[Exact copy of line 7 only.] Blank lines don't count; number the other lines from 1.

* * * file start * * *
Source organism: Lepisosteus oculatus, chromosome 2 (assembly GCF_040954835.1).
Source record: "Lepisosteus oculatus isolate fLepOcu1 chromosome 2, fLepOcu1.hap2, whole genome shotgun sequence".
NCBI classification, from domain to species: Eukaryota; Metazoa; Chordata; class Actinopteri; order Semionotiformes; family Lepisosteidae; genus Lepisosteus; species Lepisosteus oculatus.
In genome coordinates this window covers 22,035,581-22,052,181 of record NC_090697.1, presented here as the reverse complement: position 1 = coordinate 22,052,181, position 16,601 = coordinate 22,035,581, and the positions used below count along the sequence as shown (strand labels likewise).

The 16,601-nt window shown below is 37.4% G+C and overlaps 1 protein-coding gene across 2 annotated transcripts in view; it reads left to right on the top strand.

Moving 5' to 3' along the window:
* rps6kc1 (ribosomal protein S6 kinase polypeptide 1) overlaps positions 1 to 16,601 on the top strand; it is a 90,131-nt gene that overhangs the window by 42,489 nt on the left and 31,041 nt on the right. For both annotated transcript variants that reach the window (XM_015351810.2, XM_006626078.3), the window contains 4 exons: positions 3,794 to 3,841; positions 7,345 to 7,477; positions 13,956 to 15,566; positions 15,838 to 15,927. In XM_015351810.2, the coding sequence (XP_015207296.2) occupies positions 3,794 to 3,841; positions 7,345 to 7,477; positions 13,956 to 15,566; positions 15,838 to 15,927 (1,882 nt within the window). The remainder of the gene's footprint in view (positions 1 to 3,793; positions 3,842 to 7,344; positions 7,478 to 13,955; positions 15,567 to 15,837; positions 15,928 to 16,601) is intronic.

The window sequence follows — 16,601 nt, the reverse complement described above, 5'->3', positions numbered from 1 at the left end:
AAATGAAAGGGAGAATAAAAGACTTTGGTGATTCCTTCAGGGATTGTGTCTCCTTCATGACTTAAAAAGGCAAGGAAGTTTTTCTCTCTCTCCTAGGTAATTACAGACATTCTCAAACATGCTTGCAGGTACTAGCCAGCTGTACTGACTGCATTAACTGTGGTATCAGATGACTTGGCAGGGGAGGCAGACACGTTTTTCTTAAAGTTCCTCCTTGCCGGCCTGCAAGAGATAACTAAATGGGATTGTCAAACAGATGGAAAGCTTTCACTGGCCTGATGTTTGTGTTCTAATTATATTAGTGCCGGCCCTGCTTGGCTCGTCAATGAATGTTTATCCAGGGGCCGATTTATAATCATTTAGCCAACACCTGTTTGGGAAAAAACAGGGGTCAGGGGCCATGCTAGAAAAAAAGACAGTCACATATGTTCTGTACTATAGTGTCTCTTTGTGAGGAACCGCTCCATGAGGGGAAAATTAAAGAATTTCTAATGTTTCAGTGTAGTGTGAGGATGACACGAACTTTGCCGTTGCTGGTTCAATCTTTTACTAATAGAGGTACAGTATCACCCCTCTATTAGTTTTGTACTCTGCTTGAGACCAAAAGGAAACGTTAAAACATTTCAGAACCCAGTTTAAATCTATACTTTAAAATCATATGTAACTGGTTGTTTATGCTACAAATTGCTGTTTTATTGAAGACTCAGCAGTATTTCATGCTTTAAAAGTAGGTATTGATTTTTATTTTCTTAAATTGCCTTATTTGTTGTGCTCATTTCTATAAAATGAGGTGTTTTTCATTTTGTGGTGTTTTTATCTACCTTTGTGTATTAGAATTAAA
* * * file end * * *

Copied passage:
* rps6kc1 (ribosomal protein S6 kinase polypeptide 1) overlaps positions 1 to 16,601 on the top strand; it is a 90,131-nt gene that overhangs the window by 42,489 nt on the left and 31,041 nt on the right. For both annotated transcript variants that reach the window (XM_015351810.2, XM_006626078.3), the window contains 4 exons: positions 3,794 to 3,841; positions 7,345 to 7,477; positions 13,956 to 15,566; positions 15,838 to 15,927. In XM_015351810.2, the coding sequence (XP_015207296.2) occupies positions 3,794 to 3,841; positions 7,345 to 7,477; positions 13,956 to 15,566; positions 15,838 to 15,927 (1,882 nt within the window). The remainder of the gene's footprint in view (positions 1 to 3,793; positions 3,842 to 7,344; positions 7,478 to 13,955; positions 15,567 to 15,837; positions 15,928 to 16,601) is intronic.